May 26, 2024

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Character traits associated with promotions and high salaries

Character traits associated with promotions and high salaries

The beauty of any work environment is often the wide range of personality types and work styles. But according to recent research, some personality traits are better than others when it comes to getting a promotion.

Specifically, extroverted people are more likely to move up the career ladder quickly, and neurotic people are more likely to stay exactly where they are. a Report Published by job search site Joblist last month that included 1,011 American workers about their personalities and work experience, it found that 25% of those surveyed with pop-ups got promotions last year — the highest percentage of any personality group studied.

On the flip side, 30% of participants with high levels of neuroticism — people who might be easily overwhelmed and express feelings like anger, anxiety, self-consciousness or irritability at work — said they had never received a promotion. This was similarly the highest percentage of any subject group studied.

Survey participants were asked to rate themselves on the “big five” personality traits: openness, conscientiousness, extroversion, agreeableness, and neuroticism. These traits come from the five factor model, which is widely used among Psychologists today. The report noted that its findings have “certain limitations”, as the data are based on participants’ self-reports.

However, many fast foods are interesting. For example, your personality – or at least your personal assessment of who you are – may affect your annual salary. Those who self-identified as conscientious were most likely to earn at least $75,000 per year, while “highly neurotic people” were most likely to earn $34,999 or less per year.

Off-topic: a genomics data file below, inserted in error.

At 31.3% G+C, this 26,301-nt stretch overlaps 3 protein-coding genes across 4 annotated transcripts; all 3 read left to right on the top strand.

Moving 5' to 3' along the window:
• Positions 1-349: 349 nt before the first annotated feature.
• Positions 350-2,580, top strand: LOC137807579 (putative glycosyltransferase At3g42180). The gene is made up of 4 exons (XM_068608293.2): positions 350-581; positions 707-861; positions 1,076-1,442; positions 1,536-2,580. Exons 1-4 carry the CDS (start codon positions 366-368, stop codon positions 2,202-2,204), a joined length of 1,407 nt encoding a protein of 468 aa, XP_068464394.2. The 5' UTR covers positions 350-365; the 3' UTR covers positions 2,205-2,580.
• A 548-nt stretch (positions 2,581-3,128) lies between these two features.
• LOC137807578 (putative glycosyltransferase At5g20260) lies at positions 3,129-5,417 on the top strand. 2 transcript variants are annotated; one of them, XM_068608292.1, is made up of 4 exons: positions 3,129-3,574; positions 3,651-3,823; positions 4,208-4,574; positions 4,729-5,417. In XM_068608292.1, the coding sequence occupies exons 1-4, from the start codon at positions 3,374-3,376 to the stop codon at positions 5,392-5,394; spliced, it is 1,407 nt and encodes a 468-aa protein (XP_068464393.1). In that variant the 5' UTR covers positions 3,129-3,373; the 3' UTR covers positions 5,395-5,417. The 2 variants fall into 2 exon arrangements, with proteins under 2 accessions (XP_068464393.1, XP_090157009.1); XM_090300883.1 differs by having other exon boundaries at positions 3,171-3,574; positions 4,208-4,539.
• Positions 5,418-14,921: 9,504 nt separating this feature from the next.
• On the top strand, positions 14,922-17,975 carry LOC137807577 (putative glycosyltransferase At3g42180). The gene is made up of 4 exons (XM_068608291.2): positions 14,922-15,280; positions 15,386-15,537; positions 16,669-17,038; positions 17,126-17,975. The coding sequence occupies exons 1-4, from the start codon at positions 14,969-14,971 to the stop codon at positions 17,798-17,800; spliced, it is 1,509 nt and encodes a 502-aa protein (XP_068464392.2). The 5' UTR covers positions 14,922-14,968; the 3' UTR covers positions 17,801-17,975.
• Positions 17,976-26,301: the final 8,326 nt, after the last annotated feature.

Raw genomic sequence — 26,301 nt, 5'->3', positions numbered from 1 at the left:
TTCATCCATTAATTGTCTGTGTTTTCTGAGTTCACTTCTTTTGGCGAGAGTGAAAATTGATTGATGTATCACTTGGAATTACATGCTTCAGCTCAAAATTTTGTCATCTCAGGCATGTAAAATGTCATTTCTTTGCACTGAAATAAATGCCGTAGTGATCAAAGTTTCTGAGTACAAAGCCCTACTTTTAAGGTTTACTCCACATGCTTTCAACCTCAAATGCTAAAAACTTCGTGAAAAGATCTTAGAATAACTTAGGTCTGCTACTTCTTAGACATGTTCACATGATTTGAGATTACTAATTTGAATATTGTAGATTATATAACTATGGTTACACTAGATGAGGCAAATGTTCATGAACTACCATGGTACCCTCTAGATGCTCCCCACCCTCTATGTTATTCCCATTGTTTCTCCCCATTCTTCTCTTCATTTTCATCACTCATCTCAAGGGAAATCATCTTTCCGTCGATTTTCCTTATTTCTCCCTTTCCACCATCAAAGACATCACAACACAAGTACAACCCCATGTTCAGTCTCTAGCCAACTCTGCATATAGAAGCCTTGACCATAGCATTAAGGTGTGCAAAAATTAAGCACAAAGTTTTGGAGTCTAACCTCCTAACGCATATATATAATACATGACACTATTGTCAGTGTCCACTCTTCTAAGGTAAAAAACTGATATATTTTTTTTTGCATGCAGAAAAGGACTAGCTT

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Neurotic people were least likely to hold high or executive positions. This may be because this personality trait is associated with higher susceptibility to negative emotions, irritability, and general dissatisfaction—making them less likely to be the best leaders,” the report’s authors wrote.

The survey noted high associations between personality traits and fulfillment of occupational choices: 83% of respondents who scored high on compatibility said their job aligns with their intended career path, while 70% of neurotic people said their job did not.

Perhaps, then, it is not surprising that the neural group includes most people who have left at least one job in the past two years, and most people who intend to look for a new job in the next three to six months. “Individuals with high neuroticism generally do well in environments that provide security, safety, and an outlet for self-expression,” the report noted, citing areas such as “writing, art, and design” as ideal.

High scores on other personality traits also point to potential flaws in the workplace: People who self-identified as very extroverted, for example, were “prone to poor job satisfaction, work-life balance issues, and mental health due to their tendency to have higher levels of Emotionally sensitive than other personality types,” the report’s authors wrote.

The report defined openness as “creative, imaginative, and adventurous,” noting that people with high levels of these personality traits often have a “tendency to make decisions based on gut feeling rather than reason.”

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